One day I will go to Greece. I say this every time I open up a cookbook full of Greek food, or eat at my favorite Greek(ish) restaurant, or see a picture of the brilliant blue water, or read a book like Harlot's Sauce: A Memoir of Food, Family, Love, Loss, and Greece by Patricia Volonakis Davis.
Harlot's Sauce is the current selection for Cook The Books, the virtual foodie book club I host along with Rachel, The Crispy Cook and Johanna of Food Junkie Not Junk Food, our host for this round. It's a colorful memoir about the author's experiences meeting "gorgeous Greek" Gregori and ends up marrying him, against the wishes of her Italian-American family, particularly her Sicilian father. Major clashes of culture ensue of course as the author deals with her husband's family and adjusting to life in Greece.
I like how descriptive Volonakis Davis is in her writing--especially in describing what life is like for an American expat in Greece. She has a sense of humor too, so as much as I wanted to grab her and shake her multiple times throughout the book for some of her choices, I was also able to laugh along with her. I do think that the book's tagline "A Memoir of Food, Family, Love, Loss and Greece," should be re-ordered to be like the ingredient list on a package with the order of the "ingredients" based on the amount contained inside. There just wasn't quite as much food presence as I was looking for/wanted and it was listed first. ;-) Still, the writing was engaging, and at the end of the day, I admired the author for owning the mistakes she made and ultimately finding her voice and herself.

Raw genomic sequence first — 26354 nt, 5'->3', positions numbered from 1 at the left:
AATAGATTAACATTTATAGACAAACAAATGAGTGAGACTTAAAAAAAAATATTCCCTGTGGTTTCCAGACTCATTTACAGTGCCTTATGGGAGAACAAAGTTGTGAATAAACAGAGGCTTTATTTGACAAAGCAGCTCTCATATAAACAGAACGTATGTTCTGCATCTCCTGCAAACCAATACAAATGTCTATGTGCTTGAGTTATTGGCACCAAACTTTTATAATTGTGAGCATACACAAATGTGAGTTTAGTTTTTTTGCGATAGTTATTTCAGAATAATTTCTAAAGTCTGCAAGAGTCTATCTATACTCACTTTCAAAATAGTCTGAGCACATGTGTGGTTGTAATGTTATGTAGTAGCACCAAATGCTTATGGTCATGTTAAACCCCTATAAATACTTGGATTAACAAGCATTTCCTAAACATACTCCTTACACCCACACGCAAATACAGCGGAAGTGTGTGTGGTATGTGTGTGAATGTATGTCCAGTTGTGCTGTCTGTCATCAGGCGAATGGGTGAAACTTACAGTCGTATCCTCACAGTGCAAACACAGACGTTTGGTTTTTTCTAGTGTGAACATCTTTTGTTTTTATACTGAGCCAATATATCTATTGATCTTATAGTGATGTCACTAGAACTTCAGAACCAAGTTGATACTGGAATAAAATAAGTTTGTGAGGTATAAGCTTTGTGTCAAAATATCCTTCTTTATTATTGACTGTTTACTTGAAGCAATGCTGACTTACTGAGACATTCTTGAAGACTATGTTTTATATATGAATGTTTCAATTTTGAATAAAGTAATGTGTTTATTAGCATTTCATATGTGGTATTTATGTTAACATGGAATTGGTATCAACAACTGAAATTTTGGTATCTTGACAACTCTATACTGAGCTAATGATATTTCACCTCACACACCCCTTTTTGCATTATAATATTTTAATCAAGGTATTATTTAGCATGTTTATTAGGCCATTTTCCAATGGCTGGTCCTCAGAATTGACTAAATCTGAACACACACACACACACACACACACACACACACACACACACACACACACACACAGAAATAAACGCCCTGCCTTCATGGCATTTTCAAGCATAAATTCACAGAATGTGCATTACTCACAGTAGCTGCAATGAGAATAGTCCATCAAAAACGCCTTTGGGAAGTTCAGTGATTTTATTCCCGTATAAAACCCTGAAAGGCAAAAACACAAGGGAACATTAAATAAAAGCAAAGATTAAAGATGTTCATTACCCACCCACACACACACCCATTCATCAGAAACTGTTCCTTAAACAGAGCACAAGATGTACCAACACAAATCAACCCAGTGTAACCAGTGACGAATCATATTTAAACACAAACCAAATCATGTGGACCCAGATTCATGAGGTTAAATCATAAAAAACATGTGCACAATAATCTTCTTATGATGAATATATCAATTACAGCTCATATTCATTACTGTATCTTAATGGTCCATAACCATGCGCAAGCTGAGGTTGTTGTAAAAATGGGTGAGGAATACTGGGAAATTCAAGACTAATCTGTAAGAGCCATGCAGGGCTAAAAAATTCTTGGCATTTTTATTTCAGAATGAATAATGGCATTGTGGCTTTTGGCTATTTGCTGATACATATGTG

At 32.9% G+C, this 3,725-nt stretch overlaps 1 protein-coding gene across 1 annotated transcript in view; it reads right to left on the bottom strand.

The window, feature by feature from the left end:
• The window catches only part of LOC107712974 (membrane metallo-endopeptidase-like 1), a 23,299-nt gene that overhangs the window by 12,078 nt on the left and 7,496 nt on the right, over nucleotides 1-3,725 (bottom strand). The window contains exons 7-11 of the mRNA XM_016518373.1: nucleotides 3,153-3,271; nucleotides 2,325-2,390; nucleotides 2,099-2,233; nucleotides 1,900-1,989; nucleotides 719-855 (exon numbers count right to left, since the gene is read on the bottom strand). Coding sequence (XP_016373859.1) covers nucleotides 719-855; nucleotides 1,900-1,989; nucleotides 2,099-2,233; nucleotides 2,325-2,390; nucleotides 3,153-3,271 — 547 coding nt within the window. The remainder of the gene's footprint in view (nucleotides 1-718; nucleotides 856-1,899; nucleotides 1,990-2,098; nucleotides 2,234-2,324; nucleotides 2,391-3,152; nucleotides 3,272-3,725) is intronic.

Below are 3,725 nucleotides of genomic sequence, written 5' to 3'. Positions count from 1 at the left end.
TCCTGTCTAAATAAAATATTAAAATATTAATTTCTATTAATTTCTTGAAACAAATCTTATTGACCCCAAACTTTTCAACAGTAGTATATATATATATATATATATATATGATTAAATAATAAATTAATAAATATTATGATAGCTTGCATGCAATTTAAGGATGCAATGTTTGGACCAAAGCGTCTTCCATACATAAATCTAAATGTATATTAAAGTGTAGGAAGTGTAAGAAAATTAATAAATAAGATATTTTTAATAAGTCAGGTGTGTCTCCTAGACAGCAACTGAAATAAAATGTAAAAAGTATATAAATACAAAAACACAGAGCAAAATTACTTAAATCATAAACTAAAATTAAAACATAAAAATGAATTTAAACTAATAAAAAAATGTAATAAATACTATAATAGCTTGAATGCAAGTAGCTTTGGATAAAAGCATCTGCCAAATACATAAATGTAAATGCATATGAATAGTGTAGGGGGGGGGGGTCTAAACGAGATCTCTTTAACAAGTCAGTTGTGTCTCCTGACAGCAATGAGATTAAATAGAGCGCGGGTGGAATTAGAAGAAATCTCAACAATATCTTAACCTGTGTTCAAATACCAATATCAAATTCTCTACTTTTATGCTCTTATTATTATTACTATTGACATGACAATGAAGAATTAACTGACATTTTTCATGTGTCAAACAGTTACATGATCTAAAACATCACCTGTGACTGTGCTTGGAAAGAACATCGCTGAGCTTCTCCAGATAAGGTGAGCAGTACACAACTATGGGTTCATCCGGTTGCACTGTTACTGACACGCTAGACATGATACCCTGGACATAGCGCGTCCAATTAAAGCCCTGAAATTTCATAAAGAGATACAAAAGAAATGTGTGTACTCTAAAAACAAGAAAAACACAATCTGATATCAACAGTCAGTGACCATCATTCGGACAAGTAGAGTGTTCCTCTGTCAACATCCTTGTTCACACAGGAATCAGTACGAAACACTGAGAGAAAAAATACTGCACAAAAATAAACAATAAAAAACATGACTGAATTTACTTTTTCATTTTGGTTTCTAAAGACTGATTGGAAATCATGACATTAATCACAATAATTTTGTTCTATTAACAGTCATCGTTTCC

I was a little stuck about what to make for this round. Of course, Patricia's grandmother's (Nonnie) salsa puttanesca or "sauce of the harlot" would have been a great choice. Ultimately, I chose something simple, an Ouzo Sorbet. The book starts with the author recounting a night that she accidentally drank too much ouzo and was dropped off ("abandoned") at her hotel by (her then "lover of three months") Gregori. After a shower she finds two "uninvited guests" (ginormous winged cockroaches) in her room and panic reigns as one flies onto her pillow. I can totally relate to the horror of "B-52" roaches, also common here in Hawaii. I attended a Thanksgiving dinner at a friend's house soon after I moved here and all the doors and windows were open on a humid, rainy night. All of a sudden a half-dozen or so of the disgusting creatures flew in and started dive-bombing the table and the group of us gathered around. It was not pretty! Enough to make me want to drink a lot of ouzo, or at least enjoy it as a frozen treat. This recipe is from one of my favorite cookbooks, Food From Many Greek Kitchens by Tessa Kiros.
Tessa Kiros says, "This is like a soft snow, sweet and ouzo-y, and it works well after a meal--like an after-dinner mint."
Food From Many Greek Kitchens by Tessa Kiros
(Serves 6 to 8)
1 cup sugar
7 Tbsp ouzo
Stir the sugar into 3 cups of water and bring to a boil. Simmer for 5 minutes. Cool. Stir in the ouzo and transfer to an ice-cream machine. Freeze following the manufacturer's instructions. Alternatively, pour into a shallow baking sheet and out in the freezer, breaking it up and beating with a fork 3 or 4 times before it becomes solid.
Notes/Results: Oh this is GOOD! Sweet, refreshing, slightly licorice-esk. The nice man at the liquor store told me the "better" ouzo was worth the extra few dollars and I think he might have been right--it is very smooth. (Although I am not sure his claim of getting "less of a headache" from it is really true!) This sorbet is so simple and would be perfect either after dinner, or for a palate cleanser in between courses. This will be featured at a Greek-themed dinner party in my future. ;-)
I am sneaking this post in under the deadline once again (surprise). If you like reading, food and cooking, consider joining us for the December/January round of Cook the Books. We will be reading Outlaw Cook, a book of food essays by John and Matt Lewis Thorne, hosted by Rachel.